Review of 'IOU', Noreena Hertz, Fourth Estate £16.99
The plight of the developing world is the greatest crime of 21st century capitalism. The majority of the people of the world endure desperate and deepening poverty with all hope of keeping up, let alone catching up with the west, a distant dream.
Yet 60 years ago it all looked so different. The World Bank and International Monetary Fund (IMF) were set up ostensibly to help Europe recover from the devastation of world war. Later they turned their attentions to the developing world. The long post-war boom seemed to hold out the prospect of former colonies industrialising and catching up with their former masters.
During the 1950s and 1960s credit was a weapon in the Cold War, as the US and Russia competed to draw developing countries into their respective blocs. Brutal and corrupt dictatorships such as Suharto's in Indonesia and Mobutu's in the Democratic Republic of Congo were favoured for their stability.
With the end of the boom and the flood of petrodollars looking for profitable investment opportunities, the big Western banks got in on the action. But by the early 1980s it was clear that the assumptions on which loans were based were hopelessly unrealistic. As commodity prices fell and interest rates soared, major debtors such as Mexico and Argentina defaulted.
Debtor countries were increasingly trapped in a vicious circle as they borrowed more and more just to pay the interest on their previous loans. Increasingly they fell into the clutches of the IMF and the World Bank.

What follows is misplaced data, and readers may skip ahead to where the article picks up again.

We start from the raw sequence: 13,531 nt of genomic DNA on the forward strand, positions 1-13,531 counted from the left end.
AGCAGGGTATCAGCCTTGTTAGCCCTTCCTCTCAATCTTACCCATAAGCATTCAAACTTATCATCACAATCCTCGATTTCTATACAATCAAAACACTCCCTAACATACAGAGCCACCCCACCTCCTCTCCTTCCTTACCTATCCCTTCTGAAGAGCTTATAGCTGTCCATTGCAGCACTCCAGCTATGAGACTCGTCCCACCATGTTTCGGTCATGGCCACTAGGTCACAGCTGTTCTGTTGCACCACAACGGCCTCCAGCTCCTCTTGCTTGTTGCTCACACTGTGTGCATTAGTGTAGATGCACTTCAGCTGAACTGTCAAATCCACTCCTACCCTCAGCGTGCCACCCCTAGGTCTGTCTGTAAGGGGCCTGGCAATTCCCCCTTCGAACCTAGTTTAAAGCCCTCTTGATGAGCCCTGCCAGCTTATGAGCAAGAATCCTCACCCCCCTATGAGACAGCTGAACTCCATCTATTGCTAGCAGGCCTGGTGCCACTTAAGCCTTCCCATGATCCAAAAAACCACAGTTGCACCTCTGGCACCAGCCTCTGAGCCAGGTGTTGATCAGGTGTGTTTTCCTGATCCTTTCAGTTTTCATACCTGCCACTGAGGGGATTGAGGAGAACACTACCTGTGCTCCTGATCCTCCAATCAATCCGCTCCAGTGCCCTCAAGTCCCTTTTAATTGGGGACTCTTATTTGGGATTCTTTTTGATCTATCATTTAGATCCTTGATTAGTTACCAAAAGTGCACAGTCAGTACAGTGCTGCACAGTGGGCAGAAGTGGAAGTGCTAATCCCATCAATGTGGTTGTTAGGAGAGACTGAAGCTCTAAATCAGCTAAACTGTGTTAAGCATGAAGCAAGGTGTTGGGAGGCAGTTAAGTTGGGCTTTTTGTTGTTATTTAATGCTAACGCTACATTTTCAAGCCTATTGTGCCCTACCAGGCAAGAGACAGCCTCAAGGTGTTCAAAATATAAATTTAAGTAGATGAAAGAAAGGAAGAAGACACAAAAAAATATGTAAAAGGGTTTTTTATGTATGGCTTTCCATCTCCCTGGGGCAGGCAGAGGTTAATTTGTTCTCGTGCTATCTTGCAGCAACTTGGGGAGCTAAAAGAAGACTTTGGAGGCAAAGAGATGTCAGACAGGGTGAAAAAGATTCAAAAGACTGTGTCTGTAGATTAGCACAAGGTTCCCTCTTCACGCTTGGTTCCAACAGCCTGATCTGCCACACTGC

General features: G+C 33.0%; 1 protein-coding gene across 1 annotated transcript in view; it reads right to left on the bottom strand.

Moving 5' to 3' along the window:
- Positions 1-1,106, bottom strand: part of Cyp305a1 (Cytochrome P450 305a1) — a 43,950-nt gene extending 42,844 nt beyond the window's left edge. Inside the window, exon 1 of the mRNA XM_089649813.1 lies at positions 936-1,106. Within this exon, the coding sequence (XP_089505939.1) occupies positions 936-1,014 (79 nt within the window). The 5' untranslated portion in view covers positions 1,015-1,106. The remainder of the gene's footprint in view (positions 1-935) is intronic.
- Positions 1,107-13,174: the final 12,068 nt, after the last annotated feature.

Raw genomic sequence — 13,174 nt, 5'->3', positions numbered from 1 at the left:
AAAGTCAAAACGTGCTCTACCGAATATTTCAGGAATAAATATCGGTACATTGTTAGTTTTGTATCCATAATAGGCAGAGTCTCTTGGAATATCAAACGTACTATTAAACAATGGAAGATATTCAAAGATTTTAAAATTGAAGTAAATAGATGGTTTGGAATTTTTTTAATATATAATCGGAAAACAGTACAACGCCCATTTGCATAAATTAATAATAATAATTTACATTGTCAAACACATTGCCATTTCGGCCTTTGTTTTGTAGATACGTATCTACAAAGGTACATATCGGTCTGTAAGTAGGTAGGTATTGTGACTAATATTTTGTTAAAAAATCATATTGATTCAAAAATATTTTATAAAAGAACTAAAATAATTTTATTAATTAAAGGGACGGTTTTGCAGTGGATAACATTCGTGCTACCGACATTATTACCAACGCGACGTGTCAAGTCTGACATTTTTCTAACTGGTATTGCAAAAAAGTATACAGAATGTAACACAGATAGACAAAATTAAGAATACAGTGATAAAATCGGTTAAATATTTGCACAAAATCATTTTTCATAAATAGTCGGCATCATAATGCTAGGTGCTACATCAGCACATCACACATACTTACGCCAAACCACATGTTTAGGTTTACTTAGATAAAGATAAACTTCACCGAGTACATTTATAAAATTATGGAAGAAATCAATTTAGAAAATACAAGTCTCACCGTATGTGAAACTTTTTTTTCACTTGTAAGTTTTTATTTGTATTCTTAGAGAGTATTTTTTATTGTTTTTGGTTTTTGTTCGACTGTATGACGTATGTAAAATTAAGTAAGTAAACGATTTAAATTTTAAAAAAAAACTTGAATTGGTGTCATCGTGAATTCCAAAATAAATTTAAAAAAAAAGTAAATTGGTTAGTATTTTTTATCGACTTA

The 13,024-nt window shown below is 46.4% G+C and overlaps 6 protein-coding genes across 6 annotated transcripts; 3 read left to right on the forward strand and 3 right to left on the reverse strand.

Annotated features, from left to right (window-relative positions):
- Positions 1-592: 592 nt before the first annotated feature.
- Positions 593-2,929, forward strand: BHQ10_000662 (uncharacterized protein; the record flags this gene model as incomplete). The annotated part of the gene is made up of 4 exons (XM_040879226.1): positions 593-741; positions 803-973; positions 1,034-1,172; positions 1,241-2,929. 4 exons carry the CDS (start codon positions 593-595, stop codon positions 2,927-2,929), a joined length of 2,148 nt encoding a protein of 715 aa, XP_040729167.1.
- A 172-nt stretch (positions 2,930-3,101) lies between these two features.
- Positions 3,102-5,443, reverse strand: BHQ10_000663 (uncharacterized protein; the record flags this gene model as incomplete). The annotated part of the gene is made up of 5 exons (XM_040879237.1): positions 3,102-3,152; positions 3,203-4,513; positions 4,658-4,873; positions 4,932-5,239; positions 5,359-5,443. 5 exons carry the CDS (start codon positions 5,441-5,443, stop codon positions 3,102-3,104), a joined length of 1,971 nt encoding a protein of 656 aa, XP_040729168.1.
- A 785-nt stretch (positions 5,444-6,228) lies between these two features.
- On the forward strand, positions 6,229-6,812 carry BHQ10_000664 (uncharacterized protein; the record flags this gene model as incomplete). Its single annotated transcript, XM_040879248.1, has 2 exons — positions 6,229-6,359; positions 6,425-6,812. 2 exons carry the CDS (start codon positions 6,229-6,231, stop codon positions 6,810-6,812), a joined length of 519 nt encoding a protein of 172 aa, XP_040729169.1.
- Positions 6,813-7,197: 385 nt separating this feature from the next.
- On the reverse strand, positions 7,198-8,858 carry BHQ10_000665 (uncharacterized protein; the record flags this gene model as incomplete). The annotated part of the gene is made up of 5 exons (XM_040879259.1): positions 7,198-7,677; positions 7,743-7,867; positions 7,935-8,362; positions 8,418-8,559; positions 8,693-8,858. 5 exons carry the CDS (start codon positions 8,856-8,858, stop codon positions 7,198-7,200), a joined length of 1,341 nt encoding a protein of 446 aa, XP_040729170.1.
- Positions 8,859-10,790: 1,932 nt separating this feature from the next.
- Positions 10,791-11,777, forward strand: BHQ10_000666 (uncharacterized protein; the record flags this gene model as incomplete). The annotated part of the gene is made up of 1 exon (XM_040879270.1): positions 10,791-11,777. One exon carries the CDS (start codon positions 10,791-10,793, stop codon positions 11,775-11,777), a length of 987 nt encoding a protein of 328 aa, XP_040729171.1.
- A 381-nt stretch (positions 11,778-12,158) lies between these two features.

The consequences for the world's poor have been appalling. Structural adjustment meant ending food subsidies, slashing healthcare and education, and sacking state employees. The result has been deepening poverty and malnutrition, creating an environment in which diseases like Aids have spread like wildfire. IMF-imposed reliance on cash crops has ended many countries' ability to feed their people, while natural resources are swallowed up at an alarming rate.
Noreena Hertz has written a clear, jargon-free account of the debt crisis. She is unsparing in her condemnation of the role of western governments, banks and international institutions, and the appalling consequences for the poor of the developing world. She also recognises the potential for 'blowback' as anger and desperation grow.
However, like so many recent books appealing to the anti-globalisation audience, IOU is stronger on describing the problem than putting forward credible solutions. Hertz proposes the establishment of an international court of debt arbitration, with procedures for allowing countries to go bankrupt without further impoverishing their peoples. She rightly calls for debt to be written off, but advocates the establishment of national regeneration trusts which would benignly oversee the amnesty and ensure that resources released by the debt write-off were used responsibly.
Hertz labours under the illusion that the debt crisis is the result of bad policy decisions rather than competitive accumulation and imperialism. This leads to the naive belief that the leaders of the developed world can be persuaded to see reason. She has great faith that the Bush administration will be forced to support debt write-off. There are several favourable references to Gordon Brown's views on the crisis.
But, despite their occasional fine words, there is no sign that the leaders of the developed world will do anything serious to address the problem. The much-hyped 1999 Cologne agreement to write off some of the debt of the most indebted nations came to nothing. The present US administration is notorious for its contempt for multinational institutions such as the UN. There is no way the US will voluntarily relinquish control of the World Bank or IMF, or its other means of controlling the developing world through loans and debt.
The real solution to the crisis is the development of the anti-capitalist movement into a mass international revolt that can challenge and ultimately overthrow the system of which debt is an integral part.